IrishPirate gives us a nice article on the strategic moral outrage of Bobby Rush:
He went so far as to compare Senate Majority Leader Harry Reid to former Alabama Gov. George Wallace, who in 1963 stood in the doorway of a University of Alabama school building to block two black students from entering. Reid and Senate Democrats pledged to refuse any appointee sent by Blagojevich, even Burris, who would be the chamber's only black member.
Rush's lecture, however, seems quite two-faced considering he chaired Blair Hull's 2004 U.S. Senate campaign.
You remember Hull - the millionaire blackjack player who invested a record $30 million into an unsuccessful Senate bid.
Hull is white.
If sending a black senator to Washington is so important now, why didn't Rush support a black candidate four years ago? Not only was Obama on the Democratic ballot, but Joyce Washington, a black woman and health care executive, was as well.
Back then, Rush set aside ethnicity. It wasn't that important.
This puts me in the mind of this article by Jonathan Chait on Bob Johnson. Johnson made a career out of agitating for greater representation of black people in the halls of big business--especially when he was the black person in question. Rush isn't Bob Johnson--not even close--but the technique of selective pro-blackness is the same:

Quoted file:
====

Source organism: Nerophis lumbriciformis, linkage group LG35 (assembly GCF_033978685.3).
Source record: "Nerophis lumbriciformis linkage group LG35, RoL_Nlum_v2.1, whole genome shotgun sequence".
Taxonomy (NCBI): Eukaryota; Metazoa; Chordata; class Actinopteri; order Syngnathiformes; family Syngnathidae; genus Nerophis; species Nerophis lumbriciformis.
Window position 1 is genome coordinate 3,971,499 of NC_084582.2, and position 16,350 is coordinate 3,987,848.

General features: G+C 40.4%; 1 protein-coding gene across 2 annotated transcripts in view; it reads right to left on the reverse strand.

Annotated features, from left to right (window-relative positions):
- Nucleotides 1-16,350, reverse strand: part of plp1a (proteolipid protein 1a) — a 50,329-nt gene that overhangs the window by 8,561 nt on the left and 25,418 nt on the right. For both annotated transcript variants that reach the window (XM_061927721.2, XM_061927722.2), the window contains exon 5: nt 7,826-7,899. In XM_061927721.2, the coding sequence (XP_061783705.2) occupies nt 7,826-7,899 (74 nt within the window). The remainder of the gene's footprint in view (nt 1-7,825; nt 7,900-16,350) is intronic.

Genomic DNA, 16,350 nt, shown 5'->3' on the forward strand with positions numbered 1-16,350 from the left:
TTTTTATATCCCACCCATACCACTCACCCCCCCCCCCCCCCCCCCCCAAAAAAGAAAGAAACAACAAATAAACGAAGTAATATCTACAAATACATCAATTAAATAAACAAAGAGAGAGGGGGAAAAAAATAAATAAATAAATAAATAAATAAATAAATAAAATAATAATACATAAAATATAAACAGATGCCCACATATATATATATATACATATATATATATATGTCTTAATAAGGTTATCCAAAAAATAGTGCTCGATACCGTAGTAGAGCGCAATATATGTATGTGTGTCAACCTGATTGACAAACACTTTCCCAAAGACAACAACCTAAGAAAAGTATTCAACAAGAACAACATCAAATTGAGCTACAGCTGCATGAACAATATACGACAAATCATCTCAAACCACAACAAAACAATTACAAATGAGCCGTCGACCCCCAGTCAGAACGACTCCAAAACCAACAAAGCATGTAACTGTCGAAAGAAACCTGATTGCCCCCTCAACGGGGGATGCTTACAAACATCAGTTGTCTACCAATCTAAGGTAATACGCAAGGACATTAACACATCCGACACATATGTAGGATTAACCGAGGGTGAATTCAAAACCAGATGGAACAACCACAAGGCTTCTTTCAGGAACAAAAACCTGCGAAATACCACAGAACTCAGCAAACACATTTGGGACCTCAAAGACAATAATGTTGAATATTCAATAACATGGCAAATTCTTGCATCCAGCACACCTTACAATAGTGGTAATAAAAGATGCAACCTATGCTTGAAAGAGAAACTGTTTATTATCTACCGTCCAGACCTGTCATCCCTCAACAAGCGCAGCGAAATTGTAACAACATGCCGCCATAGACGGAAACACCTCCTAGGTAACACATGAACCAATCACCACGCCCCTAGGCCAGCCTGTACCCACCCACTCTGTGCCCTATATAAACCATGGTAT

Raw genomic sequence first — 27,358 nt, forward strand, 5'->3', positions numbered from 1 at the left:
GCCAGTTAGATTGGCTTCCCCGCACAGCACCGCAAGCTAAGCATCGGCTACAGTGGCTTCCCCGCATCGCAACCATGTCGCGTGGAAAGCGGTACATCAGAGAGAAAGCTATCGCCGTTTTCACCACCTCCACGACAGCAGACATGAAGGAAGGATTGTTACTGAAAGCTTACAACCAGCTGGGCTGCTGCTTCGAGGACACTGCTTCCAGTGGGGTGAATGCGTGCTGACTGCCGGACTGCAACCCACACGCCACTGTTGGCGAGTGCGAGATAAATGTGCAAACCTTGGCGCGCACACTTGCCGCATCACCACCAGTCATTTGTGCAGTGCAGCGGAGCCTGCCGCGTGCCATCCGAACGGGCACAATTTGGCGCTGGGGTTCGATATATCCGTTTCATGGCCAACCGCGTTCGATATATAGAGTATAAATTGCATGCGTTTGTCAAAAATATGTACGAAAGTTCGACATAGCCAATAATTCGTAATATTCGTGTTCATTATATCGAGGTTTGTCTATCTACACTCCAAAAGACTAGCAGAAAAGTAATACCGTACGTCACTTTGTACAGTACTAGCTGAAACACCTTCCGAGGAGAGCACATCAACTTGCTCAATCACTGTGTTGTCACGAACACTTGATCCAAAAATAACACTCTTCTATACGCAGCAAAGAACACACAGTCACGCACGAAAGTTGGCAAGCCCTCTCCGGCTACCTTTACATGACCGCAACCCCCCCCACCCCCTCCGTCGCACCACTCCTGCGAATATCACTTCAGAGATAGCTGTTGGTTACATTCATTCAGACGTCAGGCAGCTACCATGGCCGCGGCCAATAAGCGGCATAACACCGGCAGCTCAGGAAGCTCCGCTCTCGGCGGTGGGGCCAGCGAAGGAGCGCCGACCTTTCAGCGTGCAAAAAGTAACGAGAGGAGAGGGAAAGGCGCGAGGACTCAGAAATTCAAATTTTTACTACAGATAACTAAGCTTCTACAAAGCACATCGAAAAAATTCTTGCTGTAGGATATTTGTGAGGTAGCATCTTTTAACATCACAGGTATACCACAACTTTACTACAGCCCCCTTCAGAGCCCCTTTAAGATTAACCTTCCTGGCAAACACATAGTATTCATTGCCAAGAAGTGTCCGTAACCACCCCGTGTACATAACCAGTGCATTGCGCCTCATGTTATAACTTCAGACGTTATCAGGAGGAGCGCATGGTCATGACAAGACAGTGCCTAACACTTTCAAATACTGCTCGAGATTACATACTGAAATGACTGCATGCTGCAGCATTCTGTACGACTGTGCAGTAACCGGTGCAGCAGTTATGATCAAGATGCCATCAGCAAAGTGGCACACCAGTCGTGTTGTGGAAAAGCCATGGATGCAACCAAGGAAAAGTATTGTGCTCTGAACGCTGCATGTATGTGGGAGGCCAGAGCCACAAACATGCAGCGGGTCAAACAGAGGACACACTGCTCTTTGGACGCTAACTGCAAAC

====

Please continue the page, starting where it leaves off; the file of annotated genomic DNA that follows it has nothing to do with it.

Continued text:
As Johnson tells it, he asks only to be treated like any other entrepreneur, black or white. But he applies his disregard for race selectively. When he's asked to help the black community, he's just a businessman. On the other hand, when Johnson's own interests are at stake, he portrays himself as a stand-in for black America. Race is his catchall justification for all sorts of socially and economically noxious behavior. He has turned the racial mau-mau into a business plan.
As I said yesterday, it is amazing to me that just four years ago Rush wouldn't support either black candidate running for the Senate. But now in '08, it's a national embarrassment that we don't have a black person in the senate.